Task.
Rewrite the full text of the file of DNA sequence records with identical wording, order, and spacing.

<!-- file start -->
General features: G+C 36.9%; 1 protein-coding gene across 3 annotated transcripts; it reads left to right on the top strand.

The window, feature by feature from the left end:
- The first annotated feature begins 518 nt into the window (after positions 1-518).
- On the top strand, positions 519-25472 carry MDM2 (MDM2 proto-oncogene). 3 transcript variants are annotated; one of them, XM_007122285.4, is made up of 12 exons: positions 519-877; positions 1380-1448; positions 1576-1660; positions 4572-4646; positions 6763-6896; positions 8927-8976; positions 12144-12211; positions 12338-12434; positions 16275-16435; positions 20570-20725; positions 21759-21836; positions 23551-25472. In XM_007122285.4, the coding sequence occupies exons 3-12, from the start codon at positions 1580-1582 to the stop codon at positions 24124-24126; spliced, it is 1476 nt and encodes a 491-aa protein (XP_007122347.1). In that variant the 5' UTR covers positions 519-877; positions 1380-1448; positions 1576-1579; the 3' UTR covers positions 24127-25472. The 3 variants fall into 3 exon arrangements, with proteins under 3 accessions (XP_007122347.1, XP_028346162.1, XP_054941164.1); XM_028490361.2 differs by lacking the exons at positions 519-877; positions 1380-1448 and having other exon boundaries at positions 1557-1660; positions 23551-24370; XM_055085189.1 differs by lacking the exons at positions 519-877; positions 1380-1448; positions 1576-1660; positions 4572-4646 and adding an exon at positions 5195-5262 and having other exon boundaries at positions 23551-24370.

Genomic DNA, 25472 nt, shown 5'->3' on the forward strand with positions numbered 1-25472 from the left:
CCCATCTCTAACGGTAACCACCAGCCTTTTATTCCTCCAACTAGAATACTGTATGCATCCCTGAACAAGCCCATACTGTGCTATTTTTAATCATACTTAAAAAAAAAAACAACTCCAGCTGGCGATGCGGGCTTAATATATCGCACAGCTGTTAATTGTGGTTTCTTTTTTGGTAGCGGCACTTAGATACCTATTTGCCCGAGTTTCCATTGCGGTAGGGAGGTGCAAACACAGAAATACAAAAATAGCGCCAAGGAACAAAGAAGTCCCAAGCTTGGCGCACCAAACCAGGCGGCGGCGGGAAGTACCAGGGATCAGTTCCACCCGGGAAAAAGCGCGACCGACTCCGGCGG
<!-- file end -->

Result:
General features: G+C 36.9%; 1 protein-coding gene across 3 annotated transcripts; it reads left to right on the top strand.

The window, feature by feature from the left end:
- The first annotated feature begins 518 nt into the window (after positions 1-518).
- On the top strand, positions 519-25472 carry MDM2 (MDM2 proto-oncogene). 3 transcript variants are annotated; one of them, XM_007122285.4, is made up of 12 exons: positions 519-877; positions 1380-1448; positions 1576-1660; positions 4572-4646; positions 6763-6896; positions 8927-8976; positions 12144-12211; positions 12338-12434; positions 16275-16435; positions 20570-20725; positions 21759-21836; positions 23551-25472. In XM_007122285.4, the coding sequence occupies exons 3-12, from the start codon at positions 1580-1582 to the stop codon at positions 24124-24126; spliced, it is 1476 nt and encodes a 491-aa protein (XP_007122347.1). In that variant the 5' UTR covers positions 519-877; positions 1380-1448; positions 1576-1579; the 3' UTR covers positions 24127-25472. The 3 variants fall into 3 exon arrangements, with proteins under 3 accessions (XP_007122347.1, XP_028346162.1, XP_054941164.1); XM_028490361.2 differs by lacking the exons at positions 519-877; positions 1380-1448 and having other exon boundaries at positions 1557-1660; positions 23551-24370; XM_055085189.1 differs by lacking the exons at positions 519-877; positions 1380-1448; positions 1576-1660; positions 4572-4646 and adding an exon at positions 5195-5262 and having other exon boundaries at positions 23551-24370.

Genomic DNA, 25472 nt, shown 5'->3' on the forward strand with positions numbered 1-25472 from the left:
CCCATCTCTAACGGTAACCACCAGCCTTTTATTCCTCCAACTAGAATACTGTATGCATCCCTGAACAAGCCCATACTGTGCTATTTTTAATCATACTTAAAAAAAAAAACAACTCCAGCTGGCGATGCGGGCTTAATATATCGCACAGCTGTTAATTGTGGTTTCTTTTTTGGTAGCGGCACTTAGATACCTATTTGCCCGAGTTTCCATTGCGGTAGGGAGGTGCAAACACAGAAATACAAAAATAGCGCCAAGGAACAAAGAAGTCCCAAGCTTGGCGCACCAAACCAGGCGGCGGCGGGAAGTACCAGGGATCAGTTCCACCCGGGAAAAAGCGCGACCGACTCCGGCGG